Last year, Dr. Rachel Maseke recruited me to help with data collection in her research. It was my first experience with clinical research, so I was excited. I was even more excited after being promised co-authorship of the particular paper; it could have been my first authorship of a research paper!
I have been struggling with an eating disorder for the past few years. I am afraid to eat and afraid I will gain weight. The fear is unjustified as I was never overweight. I have weighed the same since I was 12 years old, and I am currently nearing my 25th birthday. Yet, when I see my reflection, I see somebody who is much larger than reality.
I told my therapist that I thought I was fat. She said it was 'body dysmorphia'.
She explained this as a mental health condition where a person is apprehensive about their appearance and suggested I visit a nutritionist. She also told me that this condition was associated with other anxiety disorders and eating disorders. I did not understand what she was saying as I was in denial; I had a problem, to begin with. I wanted a solution without having to address my issues.
Upon visiting my nutritionist, he conducted an in-body scan and told me my body weight was dangerously low.
I disagreed with him.
I felt he was speaking about a different person than the person I saw in the mirror. I felt like the elephant in the room- both literally and figuratively. He then made the simple but revolutionary suggestion to keep a food diary to track what I was eating.
This was a clever way for my nutritionist and me to be on the same page. By recording all my meals, drinks, and snacks, I was able to see what I was eating versus what I was supposed to be eating. Keeping a meal diary was a powerful and non-invasive way for my nutritionist to walk in my shoes for a specific time and understand my eating (and thinking) habits.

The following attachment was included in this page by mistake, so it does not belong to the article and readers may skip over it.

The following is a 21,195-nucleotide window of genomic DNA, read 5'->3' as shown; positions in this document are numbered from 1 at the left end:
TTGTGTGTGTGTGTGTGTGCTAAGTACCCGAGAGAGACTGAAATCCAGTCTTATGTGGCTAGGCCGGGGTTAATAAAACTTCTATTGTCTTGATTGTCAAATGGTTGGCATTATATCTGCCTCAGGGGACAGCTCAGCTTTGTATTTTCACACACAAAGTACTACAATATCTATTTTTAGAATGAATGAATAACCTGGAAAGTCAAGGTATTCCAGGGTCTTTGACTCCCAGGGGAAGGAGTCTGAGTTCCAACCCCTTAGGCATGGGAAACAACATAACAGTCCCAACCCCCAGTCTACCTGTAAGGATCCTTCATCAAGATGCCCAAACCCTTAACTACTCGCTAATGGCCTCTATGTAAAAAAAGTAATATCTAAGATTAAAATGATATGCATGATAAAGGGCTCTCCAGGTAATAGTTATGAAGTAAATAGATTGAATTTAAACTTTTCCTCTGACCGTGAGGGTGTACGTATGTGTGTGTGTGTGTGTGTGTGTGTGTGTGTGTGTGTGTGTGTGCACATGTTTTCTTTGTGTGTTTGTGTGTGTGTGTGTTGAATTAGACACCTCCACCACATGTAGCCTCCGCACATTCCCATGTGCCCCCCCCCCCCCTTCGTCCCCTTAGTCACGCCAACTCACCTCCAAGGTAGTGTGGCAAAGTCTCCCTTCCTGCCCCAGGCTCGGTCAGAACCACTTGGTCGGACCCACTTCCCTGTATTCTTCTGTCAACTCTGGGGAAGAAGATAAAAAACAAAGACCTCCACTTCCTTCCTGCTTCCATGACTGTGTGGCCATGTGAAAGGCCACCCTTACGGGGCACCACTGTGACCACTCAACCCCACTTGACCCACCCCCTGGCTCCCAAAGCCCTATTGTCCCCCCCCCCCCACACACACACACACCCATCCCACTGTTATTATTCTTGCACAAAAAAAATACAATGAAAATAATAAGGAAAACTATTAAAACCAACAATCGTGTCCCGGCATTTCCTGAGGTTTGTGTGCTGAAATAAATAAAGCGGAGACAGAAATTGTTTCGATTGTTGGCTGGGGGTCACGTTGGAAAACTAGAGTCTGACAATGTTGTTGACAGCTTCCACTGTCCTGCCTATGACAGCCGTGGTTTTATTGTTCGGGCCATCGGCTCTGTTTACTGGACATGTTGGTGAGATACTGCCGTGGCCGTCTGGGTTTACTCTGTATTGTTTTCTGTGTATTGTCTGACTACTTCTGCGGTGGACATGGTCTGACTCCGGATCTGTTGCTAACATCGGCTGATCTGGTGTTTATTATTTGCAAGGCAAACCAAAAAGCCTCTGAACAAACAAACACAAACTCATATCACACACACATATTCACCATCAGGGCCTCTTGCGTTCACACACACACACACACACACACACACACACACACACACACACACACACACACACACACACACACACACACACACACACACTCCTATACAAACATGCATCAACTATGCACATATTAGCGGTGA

No other methodology would have allowed my nutritionist to capture so much contextual and behavioural information on my eating patterns other than a daily detailed food diary.
However, by using a paper and pen, I often forgot (or intentionally did not enter my food entries) as I felt guilty reading what I had eaten or that I had eaten at all.
I also did not have the visual flexibility to express myself through using photos, videos, voice recordings, and screen recordings. The usage of multiple media sources would have allowed my nutritionist to observe my behaviour in real-time and gain a holistic view of my physical and emotional needs.
I confessed to my therapist my deliberate dishonesty in completing the physical food diary and why I had been reluctant to participate in the exercise. My therapist then suggested to my nutritionist and me to transition to a mobile diary study.
Whilst I used a physical diary (paper and pen), a mobile diary study app would have helped my nutritionist and me reach a common ground (and to be on the same page) sooner rather than later.
As a millennial, I wanted to feel like journaling was as easy as Tweeting or posting a picture on Instagram. But at the same time, I wanted to know that the information I provided in a digital diary would be as safe and private as it would have been as my handwritten diary locked in my bedroom cabinet.
Further, a digital food diary study platform with push notifications would have served as a constant reminder to log in my food entries as I constantly check my phone. It would have also made the task of writing a food diary less momentous by transforming my journaling into micro-journaling by allowing me to enter one bite at a time rather than the whole day's worth of meals at once.
Mainly, the digital food diary could help collect the evidence that I was not the elephant in the room, but rather that the elephant in the room was my denied eating disorder.
The elephant in the room
In July 2021, our research study finally came to an end. Sadly, She didn't include me in the authorship because my contribution to the paper wasn't enough. I was very heartbroken. However, I was reminded not to give up on what matters. You might also come across a similar situation when your will is put to the test. It is important always to remember that persistence is the name of the game.